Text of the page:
Mads Pedersen crashes out of Dauphiné

The 25-year-old Dane abandons after a crash, and Jasper Stuyven sprints to 4th place on a bittersweet day for Trek-Segafredo

There are not many sprint chances in the Critérium du Dauphiné, and Mads Pedersen was unable to taste even one with a seemingly innocuous crash in the early part of Stage 3 taking the 25-year-old Dane out of this year’s race.

Pedersen went down with Santiago Buitrago (Bahrain Victorious), a small two-rider crash that seemed mild.  However, Trek-Segafredo understands the seriousness of a concussion. When it became evident that Pedersen was feeling the effects of hitting his head, they determined the risk was too significant for him to continue.

In November of 2019, Trek-Segafredo partnered with HeadCheck Health, Inc to launch a new concussion protocol to help make critical judgments in head injury management.  Once Pedersen returned to the bus, Trek-Segafredo’s head physician Dr. Gaetano Daniele used the Headcheck unique assessment tool and confirmed Pedersen suffered a mild concussion, but no other injuries were sustained.

“It’s obviously very disappointing to abandon any race, especially at this point in the season as we prepare for our bigger goals, but health comes first,” said Pedersen. “I tried after the crash, but in the end, it was clear that it wasn’t in my best interest to keep going. Fortunately, I don’t have any physical injuries and, after a full check-up from our team doctor, it looks like it’s not a serious concussion. The team doctor will monitor the situation again this evening and tomorrow, and from there, we will plan my recovery.”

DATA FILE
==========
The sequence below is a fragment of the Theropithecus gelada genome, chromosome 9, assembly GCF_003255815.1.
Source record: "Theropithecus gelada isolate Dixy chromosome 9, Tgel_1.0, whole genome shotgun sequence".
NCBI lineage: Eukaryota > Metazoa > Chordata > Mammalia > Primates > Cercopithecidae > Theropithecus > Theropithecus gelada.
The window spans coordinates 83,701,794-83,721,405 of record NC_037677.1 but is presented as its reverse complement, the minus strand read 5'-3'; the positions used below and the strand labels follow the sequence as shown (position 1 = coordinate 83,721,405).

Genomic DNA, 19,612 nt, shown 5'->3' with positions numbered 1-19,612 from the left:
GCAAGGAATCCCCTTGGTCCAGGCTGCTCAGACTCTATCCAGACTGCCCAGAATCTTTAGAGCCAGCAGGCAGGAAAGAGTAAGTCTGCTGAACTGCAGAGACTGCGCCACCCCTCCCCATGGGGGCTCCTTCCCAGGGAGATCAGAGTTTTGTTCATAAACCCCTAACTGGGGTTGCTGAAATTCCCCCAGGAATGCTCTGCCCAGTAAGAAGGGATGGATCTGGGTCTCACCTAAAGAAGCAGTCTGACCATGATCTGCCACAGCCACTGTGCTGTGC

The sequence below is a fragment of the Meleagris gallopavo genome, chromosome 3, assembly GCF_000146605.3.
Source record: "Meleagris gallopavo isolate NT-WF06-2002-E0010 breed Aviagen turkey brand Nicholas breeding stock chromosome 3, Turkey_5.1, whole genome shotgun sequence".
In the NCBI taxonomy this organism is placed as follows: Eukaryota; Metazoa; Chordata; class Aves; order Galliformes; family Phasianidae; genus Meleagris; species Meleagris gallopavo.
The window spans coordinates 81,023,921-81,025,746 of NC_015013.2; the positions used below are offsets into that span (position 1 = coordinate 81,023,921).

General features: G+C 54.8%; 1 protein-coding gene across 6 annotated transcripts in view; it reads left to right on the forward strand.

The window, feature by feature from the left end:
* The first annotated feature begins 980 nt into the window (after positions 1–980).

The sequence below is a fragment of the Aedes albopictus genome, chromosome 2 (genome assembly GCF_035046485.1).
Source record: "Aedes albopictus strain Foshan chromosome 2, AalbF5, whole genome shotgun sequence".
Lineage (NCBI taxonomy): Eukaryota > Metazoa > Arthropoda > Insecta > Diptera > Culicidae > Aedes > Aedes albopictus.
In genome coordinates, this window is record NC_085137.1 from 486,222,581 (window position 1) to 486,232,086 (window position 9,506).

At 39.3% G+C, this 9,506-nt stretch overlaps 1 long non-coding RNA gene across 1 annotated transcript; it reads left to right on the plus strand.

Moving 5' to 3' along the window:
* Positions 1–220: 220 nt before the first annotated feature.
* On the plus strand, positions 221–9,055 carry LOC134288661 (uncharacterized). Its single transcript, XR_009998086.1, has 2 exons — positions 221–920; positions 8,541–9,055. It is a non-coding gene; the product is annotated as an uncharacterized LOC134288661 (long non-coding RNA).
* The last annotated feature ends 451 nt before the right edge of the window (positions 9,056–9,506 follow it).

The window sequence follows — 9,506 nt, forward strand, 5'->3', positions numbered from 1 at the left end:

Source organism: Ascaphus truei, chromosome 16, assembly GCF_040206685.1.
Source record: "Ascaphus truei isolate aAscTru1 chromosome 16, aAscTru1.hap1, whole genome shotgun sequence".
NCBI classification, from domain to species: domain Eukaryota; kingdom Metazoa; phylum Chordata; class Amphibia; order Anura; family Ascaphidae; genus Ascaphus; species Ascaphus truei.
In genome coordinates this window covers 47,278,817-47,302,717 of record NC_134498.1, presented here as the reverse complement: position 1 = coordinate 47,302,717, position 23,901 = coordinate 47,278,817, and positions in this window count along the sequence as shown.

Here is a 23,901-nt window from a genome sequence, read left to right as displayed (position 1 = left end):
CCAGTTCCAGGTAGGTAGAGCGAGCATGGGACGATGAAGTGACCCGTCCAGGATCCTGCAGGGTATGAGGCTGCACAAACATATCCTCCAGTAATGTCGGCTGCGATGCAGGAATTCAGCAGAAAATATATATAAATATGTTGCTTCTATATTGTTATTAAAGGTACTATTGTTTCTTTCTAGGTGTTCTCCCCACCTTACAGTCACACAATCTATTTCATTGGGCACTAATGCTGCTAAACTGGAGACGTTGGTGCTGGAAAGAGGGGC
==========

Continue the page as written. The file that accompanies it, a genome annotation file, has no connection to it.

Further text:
Pedersen was out of the race, but the Team still had a job to do. In the pre-race plan, the Team pinned the uphill finish to Jasper Stuyven.

“The start was easier than expected; I think a lot of teams were slightly scared about the gradual uphill that it would take a while. It was nice to see that we were not the only ones tired from the first two days,” explained Stuyven. “We took our responsibility to help control the small break since it was a good chance with the uphill finish that suits me well. The guys took good care of me, and then it was a hectic finale into the last stretch of 2.5kms.”

Being down a powerful engine like Pedersen in the tricky last kilometers does impact the leadout. Still, Stuyven had Ryan Mullen, and coupled with his own positioning skills, Stuyven was sitting in the top 10 coming into the final uphill. Then it was just about power.

“I tried my best, but I think Colbrelli is on a really good level at the moment. Fourth place is not bad, but I would have liked to be a little bit closer to the victory at least,” said Stuyven.

He added: “I like a race like Dauphine, to be honest. It makes for hard racing and makes today a hard day. I prefer this instead of a full flat stage, and everyone is coasting for 200kms and only 20k all-in. I like that we have to push a little bit.”